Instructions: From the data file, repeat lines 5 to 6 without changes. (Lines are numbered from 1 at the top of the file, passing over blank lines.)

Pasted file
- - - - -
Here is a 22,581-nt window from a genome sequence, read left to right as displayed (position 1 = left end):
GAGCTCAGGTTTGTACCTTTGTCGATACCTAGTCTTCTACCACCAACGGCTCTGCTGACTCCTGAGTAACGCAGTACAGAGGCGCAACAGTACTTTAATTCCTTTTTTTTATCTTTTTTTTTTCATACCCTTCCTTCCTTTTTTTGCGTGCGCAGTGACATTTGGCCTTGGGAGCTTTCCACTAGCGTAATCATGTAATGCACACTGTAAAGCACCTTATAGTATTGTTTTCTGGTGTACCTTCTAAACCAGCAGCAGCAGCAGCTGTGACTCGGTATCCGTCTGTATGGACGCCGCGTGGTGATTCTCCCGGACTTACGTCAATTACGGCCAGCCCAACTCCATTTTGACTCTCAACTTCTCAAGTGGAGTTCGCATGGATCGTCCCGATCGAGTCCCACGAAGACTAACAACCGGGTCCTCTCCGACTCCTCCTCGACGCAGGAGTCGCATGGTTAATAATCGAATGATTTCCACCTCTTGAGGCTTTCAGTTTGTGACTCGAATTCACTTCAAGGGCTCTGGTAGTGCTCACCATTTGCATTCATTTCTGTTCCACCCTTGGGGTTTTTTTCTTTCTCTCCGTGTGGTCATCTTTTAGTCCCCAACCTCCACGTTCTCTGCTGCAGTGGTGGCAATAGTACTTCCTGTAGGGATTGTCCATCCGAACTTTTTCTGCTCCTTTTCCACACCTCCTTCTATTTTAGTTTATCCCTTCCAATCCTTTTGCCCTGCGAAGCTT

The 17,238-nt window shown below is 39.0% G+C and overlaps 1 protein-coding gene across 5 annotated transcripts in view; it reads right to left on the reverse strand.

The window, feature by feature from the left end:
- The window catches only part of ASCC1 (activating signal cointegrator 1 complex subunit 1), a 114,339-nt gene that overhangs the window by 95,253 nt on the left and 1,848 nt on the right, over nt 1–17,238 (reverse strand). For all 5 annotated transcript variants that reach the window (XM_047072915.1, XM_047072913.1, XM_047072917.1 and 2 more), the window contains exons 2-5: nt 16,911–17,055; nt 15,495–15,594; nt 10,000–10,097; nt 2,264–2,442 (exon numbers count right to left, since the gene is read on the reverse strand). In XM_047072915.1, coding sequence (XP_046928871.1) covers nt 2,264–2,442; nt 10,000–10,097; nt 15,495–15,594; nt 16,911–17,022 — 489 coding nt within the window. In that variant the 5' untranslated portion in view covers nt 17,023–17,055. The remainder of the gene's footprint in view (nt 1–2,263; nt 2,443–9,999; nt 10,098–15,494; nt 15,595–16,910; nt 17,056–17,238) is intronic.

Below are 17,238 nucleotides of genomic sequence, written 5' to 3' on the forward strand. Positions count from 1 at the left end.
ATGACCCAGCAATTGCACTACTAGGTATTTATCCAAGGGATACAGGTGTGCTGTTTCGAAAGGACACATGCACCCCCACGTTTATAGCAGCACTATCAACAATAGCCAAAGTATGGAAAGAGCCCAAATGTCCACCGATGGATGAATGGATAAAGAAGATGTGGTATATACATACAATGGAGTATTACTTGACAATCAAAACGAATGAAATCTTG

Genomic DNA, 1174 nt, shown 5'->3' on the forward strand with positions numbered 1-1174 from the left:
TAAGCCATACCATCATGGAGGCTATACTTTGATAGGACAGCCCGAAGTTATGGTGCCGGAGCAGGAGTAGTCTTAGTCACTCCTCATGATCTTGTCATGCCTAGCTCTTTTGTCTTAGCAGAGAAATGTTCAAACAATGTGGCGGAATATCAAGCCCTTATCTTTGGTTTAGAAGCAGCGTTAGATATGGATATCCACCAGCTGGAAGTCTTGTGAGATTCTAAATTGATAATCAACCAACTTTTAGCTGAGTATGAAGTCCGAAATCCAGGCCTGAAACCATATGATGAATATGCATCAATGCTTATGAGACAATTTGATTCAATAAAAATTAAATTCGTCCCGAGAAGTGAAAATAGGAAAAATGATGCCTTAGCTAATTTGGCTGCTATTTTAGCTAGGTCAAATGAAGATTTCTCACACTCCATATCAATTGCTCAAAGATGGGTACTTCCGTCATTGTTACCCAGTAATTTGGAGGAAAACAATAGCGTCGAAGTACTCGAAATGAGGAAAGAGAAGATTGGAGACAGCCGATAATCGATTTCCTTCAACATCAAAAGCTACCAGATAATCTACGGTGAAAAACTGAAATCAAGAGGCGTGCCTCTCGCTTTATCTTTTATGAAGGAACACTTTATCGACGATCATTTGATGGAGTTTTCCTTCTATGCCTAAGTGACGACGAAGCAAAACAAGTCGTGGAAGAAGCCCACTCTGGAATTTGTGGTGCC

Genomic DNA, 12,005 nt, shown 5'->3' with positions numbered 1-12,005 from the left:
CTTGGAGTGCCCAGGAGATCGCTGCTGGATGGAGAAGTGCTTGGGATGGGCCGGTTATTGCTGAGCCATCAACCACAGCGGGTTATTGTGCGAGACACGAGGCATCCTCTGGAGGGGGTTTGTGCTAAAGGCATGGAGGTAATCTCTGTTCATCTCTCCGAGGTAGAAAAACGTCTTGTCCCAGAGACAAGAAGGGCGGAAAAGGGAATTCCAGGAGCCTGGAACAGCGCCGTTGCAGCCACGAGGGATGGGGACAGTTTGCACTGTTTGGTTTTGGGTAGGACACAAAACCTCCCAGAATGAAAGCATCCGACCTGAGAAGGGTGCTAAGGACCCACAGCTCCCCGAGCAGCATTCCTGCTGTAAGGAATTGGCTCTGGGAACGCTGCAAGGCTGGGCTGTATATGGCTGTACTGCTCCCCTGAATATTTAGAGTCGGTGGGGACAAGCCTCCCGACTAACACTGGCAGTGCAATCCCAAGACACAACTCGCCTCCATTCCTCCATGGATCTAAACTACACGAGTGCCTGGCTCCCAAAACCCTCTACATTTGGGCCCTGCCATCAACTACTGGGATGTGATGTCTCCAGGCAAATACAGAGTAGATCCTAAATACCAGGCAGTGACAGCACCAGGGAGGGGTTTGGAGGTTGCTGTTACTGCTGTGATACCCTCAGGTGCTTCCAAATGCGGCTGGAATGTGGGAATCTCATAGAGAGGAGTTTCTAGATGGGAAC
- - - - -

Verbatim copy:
- The window catches only part of ASCC1 (activating signal cointegrator 1 complex subunit 1), a 114,339-nt gene that overhangs the window by 95,253 nt on the left and 1,848 nt on the right, over nt 1–17,238 (reverse strand). For all 5 annotated transcript variants that reach the window (XM_047072915.1, XM_047072913.1, XM_047072917.1 and 2 more), the window contains exons 2-5: nt 16,911–17,055; nt 15,495–15,594; nt 10,000–10,097; nt 2,264–2,442 (exon numbers count right to left, since the gene is read on the reverse strand). In XM_047072915.1, coding sequence (XP_046928871.1) covers nt 2,264–2,442; nt 10,000–10,097; nt 15,495–15,594; nt 16,911–17,022 — 489 coding nt within the window. In that variant the 5' untranslated portion in view covers nt 17,023–17,055. The remainder of the gene's footprint in view (nt 1–2,263; nt 2,443–9,999; nt 10,098–15,494; nt 15,595–16,910; nt 17,056–17,238) is intronic.

Below are 17,238 nucleotides of genomic sequence, written 5' to 3' on the forward strand. Positions count from 1 at the left end.